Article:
I can so relate to “discovering” happiness after a long, arduous journey when it was completely absent. Looking back on my experience, I would compare the journey to traveling a trail of tears – difficult and trying, but also necessary, to get to that place where God wants you to be. The circumstances may change along the way, but, always, and most importantly, we change in important ways also. Happiness is a rare gift in this life and you are so deserving of it, Michael! My mother had to be tricked into moving into an Alzheimer’s home, but eventually she adjusted and thrived there. My father, at age 91, had to leave my brother’s home and enter assisted living in Wisconsin. He was miserable! So I flew out there from California and stayed in Wisconsin for three weeks. I spent the whole time in his assisted living apt. There with him, even eating dinner with him in the assisted living dining room with him every night! By the time I left, he was settled in and happy there. It was a nice place, just 5 minutes from my brother’s house. Adjusting to assisted living is difficult, but, like most major life transitions, it’s worth it for everyone involved.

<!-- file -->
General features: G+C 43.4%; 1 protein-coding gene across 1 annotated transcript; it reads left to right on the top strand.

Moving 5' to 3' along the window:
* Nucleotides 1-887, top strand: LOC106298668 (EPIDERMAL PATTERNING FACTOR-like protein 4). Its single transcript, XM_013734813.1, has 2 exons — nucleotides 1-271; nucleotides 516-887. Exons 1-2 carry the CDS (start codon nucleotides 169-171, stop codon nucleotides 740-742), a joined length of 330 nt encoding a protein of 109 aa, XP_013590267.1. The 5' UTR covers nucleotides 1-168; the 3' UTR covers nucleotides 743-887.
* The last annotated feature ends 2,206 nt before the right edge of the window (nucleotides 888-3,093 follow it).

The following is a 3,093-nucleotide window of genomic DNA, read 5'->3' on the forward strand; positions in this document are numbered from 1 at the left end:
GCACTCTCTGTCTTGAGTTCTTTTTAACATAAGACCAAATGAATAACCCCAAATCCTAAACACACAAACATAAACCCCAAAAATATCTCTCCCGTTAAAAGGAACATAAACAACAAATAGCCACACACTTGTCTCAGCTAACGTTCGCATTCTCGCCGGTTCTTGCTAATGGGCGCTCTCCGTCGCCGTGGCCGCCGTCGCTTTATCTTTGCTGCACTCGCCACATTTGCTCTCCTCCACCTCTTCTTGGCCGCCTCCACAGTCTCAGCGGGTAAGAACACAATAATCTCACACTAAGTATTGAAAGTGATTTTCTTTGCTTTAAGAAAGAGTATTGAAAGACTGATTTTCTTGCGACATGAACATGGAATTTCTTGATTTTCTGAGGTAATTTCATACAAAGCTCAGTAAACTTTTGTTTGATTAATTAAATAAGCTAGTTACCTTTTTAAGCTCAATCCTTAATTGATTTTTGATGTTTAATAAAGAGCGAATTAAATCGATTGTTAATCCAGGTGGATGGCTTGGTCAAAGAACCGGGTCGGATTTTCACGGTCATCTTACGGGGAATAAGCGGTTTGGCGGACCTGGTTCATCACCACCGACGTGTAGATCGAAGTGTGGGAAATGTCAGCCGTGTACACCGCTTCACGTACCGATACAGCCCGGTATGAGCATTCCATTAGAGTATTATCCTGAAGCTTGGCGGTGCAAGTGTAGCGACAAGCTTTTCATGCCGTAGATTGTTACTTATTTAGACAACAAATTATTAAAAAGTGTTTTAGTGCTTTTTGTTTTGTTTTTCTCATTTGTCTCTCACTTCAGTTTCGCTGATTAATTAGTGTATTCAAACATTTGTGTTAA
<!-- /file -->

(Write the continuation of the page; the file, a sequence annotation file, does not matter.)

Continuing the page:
9. Michael says:


    Thank you for the prayers…my guess is that you are a great encourager…

  10. Michael says:


    Part of my happiness is now having four cats…and a dog.

    Pure joy to my soul…

  11. Michael says:


    “Being happy seems to involve risk in that we fear it will go away with an additional slap to the face.”

    It is a real risk…but it may well be worth taking.

  12. Michael says:

    Janet Linn, BrideofChrist,

    I moved into a great situation (for me)…and it was still hard.

    I hate change…especially as I get older.

    All I can do is believe that God guided my actions for both of us..and He’ll bless them accordingly.

  13. Muff Potter says:

    I’m happy to be happy.
    I don’t give a rat’s ass what tomorrow brings.
    It will bring what it brings.
    I’ll enjoy my happiness and its precious moments in this here and in this now.

  14. Captain Kevin says:

    Michael, knowing that you’ve found happiness makes me smile.

    There are a few things in my life that make me happy, but overall, I’m not there right now.

  15. Michael says:


    I’m not in a constant state of nirvana…but my outlook is more positive.

    I think it started when my back issues did and I had to find something everyday to be grateful for…even when I had a lot going on that wasn’t good.